The One Laptop Per Child project became a reality Thursday in Uruguay, as the 160 children of school number 24 in the humble town of Cardal received their XO computers. The learning tools came directly from the hands of president Tabaré Vazquez. It has become a matter of national pride that Uruguay is the first country to realize the project’s goal.

The target is that by 2009, every school-age child in Uruguay will have one, and an initial 15 million dollars have already been allocated to the project. From the newspaper articles: ‘The happiness of having a PC in their hands, some of them for the first time, had the kids in ecstasy, which didn’t wait to turn on their computers, introduce their personal information (required the first time they’re turned on), choose the screen colors, and start experimenting with them. What initially made them more enthusiastic was the possibility of taking photographs and filming each others with the included webcams.’" More information below.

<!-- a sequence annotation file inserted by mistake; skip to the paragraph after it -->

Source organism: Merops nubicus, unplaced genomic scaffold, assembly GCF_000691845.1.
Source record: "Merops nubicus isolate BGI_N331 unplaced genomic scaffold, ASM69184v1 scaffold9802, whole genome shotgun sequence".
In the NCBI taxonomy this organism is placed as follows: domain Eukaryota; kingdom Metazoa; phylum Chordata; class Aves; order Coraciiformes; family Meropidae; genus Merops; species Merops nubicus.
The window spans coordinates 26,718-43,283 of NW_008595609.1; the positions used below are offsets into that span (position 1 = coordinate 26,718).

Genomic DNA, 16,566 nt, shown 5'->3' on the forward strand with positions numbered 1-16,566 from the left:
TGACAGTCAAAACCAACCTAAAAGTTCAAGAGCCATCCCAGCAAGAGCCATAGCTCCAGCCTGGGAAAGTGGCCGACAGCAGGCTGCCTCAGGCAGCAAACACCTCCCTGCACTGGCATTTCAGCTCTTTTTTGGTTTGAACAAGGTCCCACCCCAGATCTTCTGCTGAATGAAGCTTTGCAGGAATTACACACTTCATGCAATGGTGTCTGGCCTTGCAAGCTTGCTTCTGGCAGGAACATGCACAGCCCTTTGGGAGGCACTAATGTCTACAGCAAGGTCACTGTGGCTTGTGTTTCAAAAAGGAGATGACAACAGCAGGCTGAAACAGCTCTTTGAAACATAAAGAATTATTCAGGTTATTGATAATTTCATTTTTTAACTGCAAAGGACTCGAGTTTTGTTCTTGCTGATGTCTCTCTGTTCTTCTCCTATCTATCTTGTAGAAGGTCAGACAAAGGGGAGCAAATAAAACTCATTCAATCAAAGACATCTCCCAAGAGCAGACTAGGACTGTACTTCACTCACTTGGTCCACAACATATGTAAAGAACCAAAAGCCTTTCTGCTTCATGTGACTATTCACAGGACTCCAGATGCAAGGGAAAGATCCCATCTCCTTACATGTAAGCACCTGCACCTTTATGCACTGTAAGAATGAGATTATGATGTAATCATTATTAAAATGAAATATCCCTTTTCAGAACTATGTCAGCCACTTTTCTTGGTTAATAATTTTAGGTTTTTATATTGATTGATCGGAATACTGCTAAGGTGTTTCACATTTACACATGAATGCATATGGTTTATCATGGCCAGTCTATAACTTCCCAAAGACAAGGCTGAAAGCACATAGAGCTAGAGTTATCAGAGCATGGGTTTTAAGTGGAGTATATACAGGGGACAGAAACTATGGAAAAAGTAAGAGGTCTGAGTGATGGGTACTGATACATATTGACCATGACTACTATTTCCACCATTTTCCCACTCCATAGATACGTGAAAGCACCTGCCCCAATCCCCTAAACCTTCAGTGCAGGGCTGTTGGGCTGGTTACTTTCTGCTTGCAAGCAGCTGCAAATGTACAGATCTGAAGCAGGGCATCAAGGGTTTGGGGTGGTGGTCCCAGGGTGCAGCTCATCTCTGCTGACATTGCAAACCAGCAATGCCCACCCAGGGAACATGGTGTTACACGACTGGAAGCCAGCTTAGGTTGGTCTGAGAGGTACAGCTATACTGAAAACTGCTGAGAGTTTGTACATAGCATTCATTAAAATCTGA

According to the unofficial blog of the Uruguayan project, named proyecto Ceibal, the infrastructure for wireless is not yet in place but will be provided in the next few days by the national telco ANTEL. No photos of the event have been posted online, but you can see an institutional video on Youtube. One interesting point is that it has not yet been decided that the XO will be the laptop of choice for the entire project. Two other companies want to be considered: Intel, with their Classmate PC, and Israeli-manufactured ITP-C. In a press conference, Intel manager for the southern cone Esteban Galluzzi went as far as to compare the XO to a Pentium II, and stressed that the Classmate is able to run Windows XP. As advisor and local guru Juan Grompone stated, ‘who will ultimately benefit from this is education?’ This will be an interesting test to see if the OLPC project meets its intended goals of ‘learning learning’. Let’s hope this project is the means that will foster among some of the children the desire to learn and to tinker."

Via the Obserer – Sorry this link is not in English